Bubble sort facts for kids
Bubble sort is a simple sorting algorithm. It is simple to understand, so it is usually taught to new students. It is not as efficient as some other sorting algorithms.
Bubble sort's name comes from the fact that each item in the list “bubbles” up to where it should go, like bubbles in water.
Algorithm
The algorithm compares pairs of elements in a list. The elements the make up the pairs are next to each other. Starting at one end of the list, the two elements in each pair are compared to each other in order. That means for example, the first and second element are compared, then the second and third element, and then the third and fourth, and so on. If the elements in the current pair are out of order, then the two elements switch places. This process – of comparing two elements – is done over and over again, until the whole list is sorted. The list is sorted, when there are no more pairs that have to be swapped.
In the best case scenario, where the list was already sorted before running the algorithm, the algorithm's complexity is O(n) (Big O notation). In the worst case, where the list starts off as being sorted in reverse, O(n²).
Implementation
In an imperative programming language, bubble sort can be implemented by using a flag variable and looping through the array's elements:
 Set the flag
sorted
.  Starting at one end, consider every neighbored pair of elements in a vector one after another (in their order).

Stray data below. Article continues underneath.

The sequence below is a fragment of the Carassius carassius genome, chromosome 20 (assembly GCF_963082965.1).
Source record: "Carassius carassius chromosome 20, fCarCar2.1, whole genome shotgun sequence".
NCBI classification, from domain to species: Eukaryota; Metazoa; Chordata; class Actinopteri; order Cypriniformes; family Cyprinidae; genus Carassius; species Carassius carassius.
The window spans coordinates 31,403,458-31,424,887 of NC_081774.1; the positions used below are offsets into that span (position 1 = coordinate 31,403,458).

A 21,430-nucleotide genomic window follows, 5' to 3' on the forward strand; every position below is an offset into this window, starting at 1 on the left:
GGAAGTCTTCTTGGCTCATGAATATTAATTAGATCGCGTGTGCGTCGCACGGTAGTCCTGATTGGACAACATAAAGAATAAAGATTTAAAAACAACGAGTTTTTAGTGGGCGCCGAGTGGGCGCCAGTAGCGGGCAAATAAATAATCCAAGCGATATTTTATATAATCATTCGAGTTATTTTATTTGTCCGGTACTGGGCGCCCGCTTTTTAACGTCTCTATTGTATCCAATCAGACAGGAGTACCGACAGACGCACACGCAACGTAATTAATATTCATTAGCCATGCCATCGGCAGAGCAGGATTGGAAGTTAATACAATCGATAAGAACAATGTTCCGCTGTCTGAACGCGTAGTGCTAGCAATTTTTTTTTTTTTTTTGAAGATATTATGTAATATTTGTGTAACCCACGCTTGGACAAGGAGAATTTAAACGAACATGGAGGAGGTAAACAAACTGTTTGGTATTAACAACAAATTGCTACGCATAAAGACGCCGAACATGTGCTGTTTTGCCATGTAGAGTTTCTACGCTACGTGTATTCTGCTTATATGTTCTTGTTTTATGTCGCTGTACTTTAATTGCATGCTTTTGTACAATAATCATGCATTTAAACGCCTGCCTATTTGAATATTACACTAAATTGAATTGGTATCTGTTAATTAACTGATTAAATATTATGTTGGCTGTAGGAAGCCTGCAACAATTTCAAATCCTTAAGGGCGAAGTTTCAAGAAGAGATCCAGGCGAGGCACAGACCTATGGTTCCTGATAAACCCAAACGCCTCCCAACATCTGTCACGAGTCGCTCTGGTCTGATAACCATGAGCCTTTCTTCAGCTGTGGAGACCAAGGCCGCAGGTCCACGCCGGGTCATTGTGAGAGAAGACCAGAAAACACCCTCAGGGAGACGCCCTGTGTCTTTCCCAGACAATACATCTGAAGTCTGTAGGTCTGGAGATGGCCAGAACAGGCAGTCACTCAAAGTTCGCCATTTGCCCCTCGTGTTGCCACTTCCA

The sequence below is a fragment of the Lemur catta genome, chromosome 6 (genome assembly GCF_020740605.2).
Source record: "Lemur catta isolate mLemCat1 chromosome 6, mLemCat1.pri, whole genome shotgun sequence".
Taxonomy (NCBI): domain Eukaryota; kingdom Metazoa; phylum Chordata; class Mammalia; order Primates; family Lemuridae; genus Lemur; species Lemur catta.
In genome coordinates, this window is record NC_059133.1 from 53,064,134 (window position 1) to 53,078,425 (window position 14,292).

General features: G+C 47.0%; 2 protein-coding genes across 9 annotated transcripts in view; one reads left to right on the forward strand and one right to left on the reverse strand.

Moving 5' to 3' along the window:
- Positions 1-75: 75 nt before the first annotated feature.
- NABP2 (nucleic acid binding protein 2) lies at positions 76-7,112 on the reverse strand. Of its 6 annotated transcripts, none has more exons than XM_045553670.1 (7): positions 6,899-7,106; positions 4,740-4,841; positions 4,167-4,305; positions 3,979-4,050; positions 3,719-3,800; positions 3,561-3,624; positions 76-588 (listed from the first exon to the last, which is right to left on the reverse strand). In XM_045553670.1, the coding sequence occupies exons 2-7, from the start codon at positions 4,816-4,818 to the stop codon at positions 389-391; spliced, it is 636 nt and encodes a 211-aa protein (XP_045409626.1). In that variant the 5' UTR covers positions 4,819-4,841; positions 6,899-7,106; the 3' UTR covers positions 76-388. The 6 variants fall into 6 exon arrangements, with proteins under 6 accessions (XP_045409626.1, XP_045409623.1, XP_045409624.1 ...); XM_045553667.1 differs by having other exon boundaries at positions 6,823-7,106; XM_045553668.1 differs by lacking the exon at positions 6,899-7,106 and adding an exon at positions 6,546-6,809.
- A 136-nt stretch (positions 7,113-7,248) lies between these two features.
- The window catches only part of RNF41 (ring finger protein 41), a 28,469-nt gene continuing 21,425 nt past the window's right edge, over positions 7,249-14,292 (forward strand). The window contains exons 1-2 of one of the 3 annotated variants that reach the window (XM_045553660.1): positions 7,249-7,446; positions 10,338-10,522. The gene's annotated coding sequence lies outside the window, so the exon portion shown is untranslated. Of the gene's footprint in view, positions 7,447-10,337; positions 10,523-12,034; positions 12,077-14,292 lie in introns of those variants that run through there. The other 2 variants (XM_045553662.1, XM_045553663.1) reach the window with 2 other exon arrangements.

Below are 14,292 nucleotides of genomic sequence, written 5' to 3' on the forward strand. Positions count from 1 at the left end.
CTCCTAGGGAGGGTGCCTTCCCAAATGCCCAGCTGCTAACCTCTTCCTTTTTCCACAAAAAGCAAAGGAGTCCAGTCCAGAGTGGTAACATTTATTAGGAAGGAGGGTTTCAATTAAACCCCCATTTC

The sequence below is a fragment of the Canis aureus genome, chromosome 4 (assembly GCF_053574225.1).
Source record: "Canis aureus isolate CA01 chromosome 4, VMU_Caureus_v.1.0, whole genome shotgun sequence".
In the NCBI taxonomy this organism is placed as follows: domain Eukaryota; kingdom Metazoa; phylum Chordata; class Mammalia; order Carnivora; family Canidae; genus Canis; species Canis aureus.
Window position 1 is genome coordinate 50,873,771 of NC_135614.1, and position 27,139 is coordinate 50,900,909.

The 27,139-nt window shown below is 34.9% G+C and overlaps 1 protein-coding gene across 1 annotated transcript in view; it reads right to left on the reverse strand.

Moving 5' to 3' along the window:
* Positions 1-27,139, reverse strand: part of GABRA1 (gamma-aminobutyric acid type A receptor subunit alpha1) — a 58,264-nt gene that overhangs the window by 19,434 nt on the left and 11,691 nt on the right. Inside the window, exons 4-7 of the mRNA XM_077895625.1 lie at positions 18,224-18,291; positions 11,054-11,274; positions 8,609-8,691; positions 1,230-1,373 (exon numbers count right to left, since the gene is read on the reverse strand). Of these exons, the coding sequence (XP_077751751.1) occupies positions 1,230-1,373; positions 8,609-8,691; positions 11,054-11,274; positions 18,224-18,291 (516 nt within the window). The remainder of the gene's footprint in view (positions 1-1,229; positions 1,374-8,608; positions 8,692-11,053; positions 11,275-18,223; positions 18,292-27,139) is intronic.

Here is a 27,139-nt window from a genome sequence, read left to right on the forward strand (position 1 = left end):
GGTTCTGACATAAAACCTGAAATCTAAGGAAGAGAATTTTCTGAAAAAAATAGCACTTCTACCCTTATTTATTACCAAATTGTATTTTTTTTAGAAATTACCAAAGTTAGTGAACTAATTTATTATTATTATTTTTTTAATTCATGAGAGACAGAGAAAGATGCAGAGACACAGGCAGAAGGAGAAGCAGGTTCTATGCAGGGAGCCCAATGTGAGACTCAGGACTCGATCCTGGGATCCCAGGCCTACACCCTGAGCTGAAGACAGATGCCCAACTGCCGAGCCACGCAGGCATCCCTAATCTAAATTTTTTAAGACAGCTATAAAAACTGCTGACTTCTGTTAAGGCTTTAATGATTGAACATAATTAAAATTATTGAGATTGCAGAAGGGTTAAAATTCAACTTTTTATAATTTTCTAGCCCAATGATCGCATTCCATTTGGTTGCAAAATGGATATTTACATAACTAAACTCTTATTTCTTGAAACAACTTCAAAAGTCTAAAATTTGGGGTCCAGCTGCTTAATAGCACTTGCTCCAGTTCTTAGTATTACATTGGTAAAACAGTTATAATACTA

If a pair's elements are out of order, swap them, and clear the flag
sorted
.  Repeat the previous steps until
sorted
remains set.
Alternatively, since the greatest value ascends to the highest index within the first iteration and then has reached its final right position, two forloops nested into one another sort the vector, too:
for top ≔ high(vector)−1 downto low(vector) do
for current ≔ low(vector) to top do
if vector[current] > vector[current+1] then
exchange(vector, current, current+1)
Related pages
Images for kids

A bubble sort, a sorting algorithm that continuously steps through a list, swapping items until they appear in the correct order. The list was plotted in a Cartesian coordinate system, with each point (x, y) indicating that the value y is stored at index x. Then the list would be sorted by bubble sort according to every pixel's value. Note that the largest end gets sorted first, with smaller elements taking longer to move to their correct positions.